• Bridges M&C team

SAMH: Tackling Mental Health Issues Amid Fundraising Challenges

The Singapore Association for Mental Health (SAMH) was forced to adjust its mental health services to social-distancing restrictions during the Circuit Breaker and phases of Heightened Alert.


Mental illness is a growing public health concern in Singapore. The Singapore Mental Health Study (SMHS) conducted in 2016 found that the lifetime prevalence of at least one mood, anxiety or alcohol use disorder was 13.9% in the adult population. The lifetime and 12-month prevalence of mental disorders assessed in 2016 (13.8% and 6.4%) was significantly higher than in the study conducted in 2010 (12.0% and 4.4%).


The onset of the Covid-19 pandemic has only heightened the risk factors associated with poor mental health such as uncertainty about the future, unemployment, fear and anxiety over the pandemic and vaccines, loss of social connections, and disruption to daily routines.


Offering help across the ages

Ms Deborah Chen, Manager of Community Partnership, Singapore Association for Mental Health (SAMH) observes that people across different age groups have felt the impact of the pandemic at varying levels.



Ms Deborah Chen, Manager of Community Partnership at SAMH

“We received 2,719 calls last year, an increase from 2,143 received in 2019. We also saw a 50% increase in the number of calls to our helpline between April and June 2020, compared to the same period in 2019,” says Ms. Chen.

Daily programming interruption


The pandemic has not only exacerbated mental health issues, but created additional hurdles for SAMH, a non-profit and non-government community mental health agency, which relies on public funding and donations to run its programmes.


“Prior to Covid-19, almost all our services were conducted face-to-face. During the Circuit Breaker, most of our community-based centres had to close. Only centres that supported more vulnerable persons with a diagnosis of a mental health condition could remain open. We had to adapt and offer services offsite, including online activities and therapy sessions for our beneficiaries and caregivers,” shares Chen.


“Not all our clients have the digital means — whether it’s having a suitable electronic device or being tech-savvy — to participate in virtual consultations. Therefore, we have made it a point to also keep in touch through WhatsApp and phone calls to continue providing counselling and case management support for those who need it,” she adds.

The 104-strong organisation has many service centres across Singapore, and runs a range of comprehensive programmes in rehabilitation, outreach and creative services. One of its rehabilitation programmes, SAMH MINDSET Learning Hub, trains, equips and supports clients to reintegrate into the work environment and return to everyday life.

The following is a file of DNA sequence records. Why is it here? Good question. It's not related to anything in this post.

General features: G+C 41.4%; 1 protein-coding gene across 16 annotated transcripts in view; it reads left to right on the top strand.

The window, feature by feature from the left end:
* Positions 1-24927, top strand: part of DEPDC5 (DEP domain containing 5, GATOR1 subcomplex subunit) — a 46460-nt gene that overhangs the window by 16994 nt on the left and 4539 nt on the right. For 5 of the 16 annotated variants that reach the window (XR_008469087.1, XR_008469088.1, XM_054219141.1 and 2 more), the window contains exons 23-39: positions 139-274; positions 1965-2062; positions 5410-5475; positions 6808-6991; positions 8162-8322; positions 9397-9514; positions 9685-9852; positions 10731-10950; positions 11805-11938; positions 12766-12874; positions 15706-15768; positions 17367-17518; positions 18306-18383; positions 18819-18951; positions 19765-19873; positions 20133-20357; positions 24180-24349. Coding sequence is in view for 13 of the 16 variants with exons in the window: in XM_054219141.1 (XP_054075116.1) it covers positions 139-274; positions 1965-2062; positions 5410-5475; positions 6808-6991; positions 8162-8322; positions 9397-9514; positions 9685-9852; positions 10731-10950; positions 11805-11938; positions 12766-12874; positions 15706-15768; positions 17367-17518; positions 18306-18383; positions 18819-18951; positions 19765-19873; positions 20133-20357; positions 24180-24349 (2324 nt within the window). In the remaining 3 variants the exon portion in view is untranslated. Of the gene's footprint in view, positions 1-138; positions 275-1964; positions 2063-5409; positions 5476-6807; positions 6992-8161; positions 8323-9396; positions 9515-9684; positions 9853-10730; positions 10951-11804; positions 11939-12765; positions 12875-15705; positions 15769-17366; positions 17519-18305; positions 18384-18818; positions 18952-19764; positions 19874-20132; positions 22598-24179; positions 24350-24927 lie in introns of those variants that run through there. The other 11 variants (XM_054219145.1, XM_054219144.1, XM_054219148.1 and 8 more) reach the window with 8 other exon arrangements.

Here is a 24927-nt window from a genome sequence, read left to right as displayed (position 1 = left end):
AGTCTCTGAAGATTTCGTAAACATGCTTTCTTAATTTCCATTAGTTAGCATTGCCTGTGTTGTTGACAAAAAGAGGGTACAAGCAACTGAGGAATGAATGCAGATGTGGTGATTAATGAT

The Hope & Transformation Fundraiser initiated by SAMH Family: It is vital that at this challenging time we continue to show support for our community.

Finding a way around


To ensure programmes continue to run without compromising on the quality of services, SAMH has had to equip its staff with laptops to facilitate their working from home, as well as waive participation fees for beneficiaries facing financial difficulties during the Circuit Breaker period as well as the phases of Heightened Alerts.


The lost opportunities for carrying out physical fundraising events in the past year has spurred the organisation to turn to alternative channels to raise awareness on mental health issues and appeal for donations, such as by creating more online campaigns through giving.sg and give.asia .


Another online campaign the general public can participate in to support SAMH’s efforts, is the #BridgesGivesBack 2021 CSR initiative. By purchasing the short story anthology ‘Letter to my Mother’ via the Bridges M&C website, you will be donating $5 to SAMH, and will enjoy free delivery of the book to any address in Singapore!






About Singapore Association for Mental Health (SAMH)


Established in 1968, the Singapore Association for Mental Health (SAMH) is a non-profit and non-government social service agency that provides a comprehensive range of mental health services, which include rehabilitative, outreach and creative services, to the community in Singapore.


SAMH aims to reintegrate persons with mental health issues back into society through community-based mental health programmes and services that provide rehabilitative care for these individuals, and support for their families and caregivers. With a vision to promote mental wellness for all, SAMH is committed to improve the lives of, and promote acceptance and respect for, persons with mental health issues and improve mental resilience in the community. For more information, please visit: www.samhealth.org.sg

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